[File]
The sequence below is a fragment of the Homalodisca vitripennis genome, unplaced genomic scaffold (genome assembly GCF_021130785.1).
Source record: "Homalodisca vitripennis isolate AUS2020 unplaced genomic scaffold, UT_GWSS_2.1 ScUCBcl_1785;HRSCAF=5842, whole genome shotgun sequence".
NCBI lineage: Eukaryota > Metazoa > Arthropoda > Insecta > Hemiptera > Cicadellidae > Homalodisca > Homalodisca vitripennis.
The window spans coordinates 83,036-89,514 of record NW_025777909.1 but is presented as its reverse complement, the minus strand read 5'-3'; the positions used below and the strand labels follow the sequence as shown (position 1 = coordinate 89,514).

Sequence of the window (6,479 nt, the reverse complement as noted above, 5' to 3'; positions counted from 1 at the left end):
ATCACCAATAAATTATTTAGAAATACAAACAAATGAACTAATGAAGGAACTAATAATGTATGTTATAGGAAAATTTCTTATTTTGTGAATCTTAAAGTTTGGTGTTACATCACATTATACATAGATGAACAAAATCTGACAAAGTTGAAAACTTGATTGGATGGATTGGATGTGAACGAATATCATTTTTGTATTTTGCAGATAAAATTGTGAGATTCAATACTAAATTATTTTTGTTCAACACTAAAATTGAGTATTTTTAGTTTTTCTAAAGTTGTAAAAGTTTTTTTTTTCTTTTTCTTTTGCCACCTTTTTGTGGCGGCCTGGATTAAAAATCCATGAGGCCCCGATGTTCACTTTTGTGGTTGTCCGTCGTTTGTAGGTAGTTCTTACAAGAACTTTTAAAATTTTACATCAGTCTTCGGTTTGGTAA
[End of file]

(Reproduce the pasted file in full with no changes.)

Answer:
The sequence below is a fragment of the Homalodisca vitripennis genome, unplaced genomic scaffold (genome assembly GCF_021130785.1).
Source record: "Homalodisca vitripennis isolate AUS2020 unplaced genomic scaffold, UT_GWSS_2.1 ScUCBcl_1785;HRSCAF=5842, whole genome shotgun sequence".
NCBI lineage: Eukaryota > Metazoa > Arthropoda > Insecta > Hemiptera > Cicadellidae > Homalodisca > Homalodisca vitripennis.
The window spans coordinates 83,036-89,514 of record NW_025777909.1 but is presented as its reverse complement, the minus strand read 5'-3'; the positions used below and the strand labels follow the sequence as shown (position 1 = coordinate 89,514).

Sequence of the window (6,479 nt, the reverse complement as noted above, 5' to 3'; positions counted from 1 at the left end):
ATCACCAATAAATTATTTAGAAATACAAACAAATGAACTAATGAAGGAACTAATAATGTATGTTATAGGAAAATTTCTTATTTTGTGAATCTTAAAGTTTGGTGTTACATCACATTATACATAGATGAACAAAATCTGACAAAGTTGAAAACTTGATTGGATGGATTGGATGTGAACGAATATCATTTTTGTATTTTGCAGATAAAATTGTGAGATTCAATACTAAATTATTTTTGTTCAACACTAAAATTGAGTATTTTTAGTTTTTCTAAAGTTGTAAAAGTTTTTTTTTTCTTTTTCTTTTGCCACCTTTTTGTGGCGGCCTGGATTAAAAATCCATGAGGCCCCGATGTTCACTTTTGTGGTTGTCCGTCGTTTGTAGGTAGTTCTTACAAGAACTTTTAAAATTTTACATCAGTCTTCGGTTTGGTAA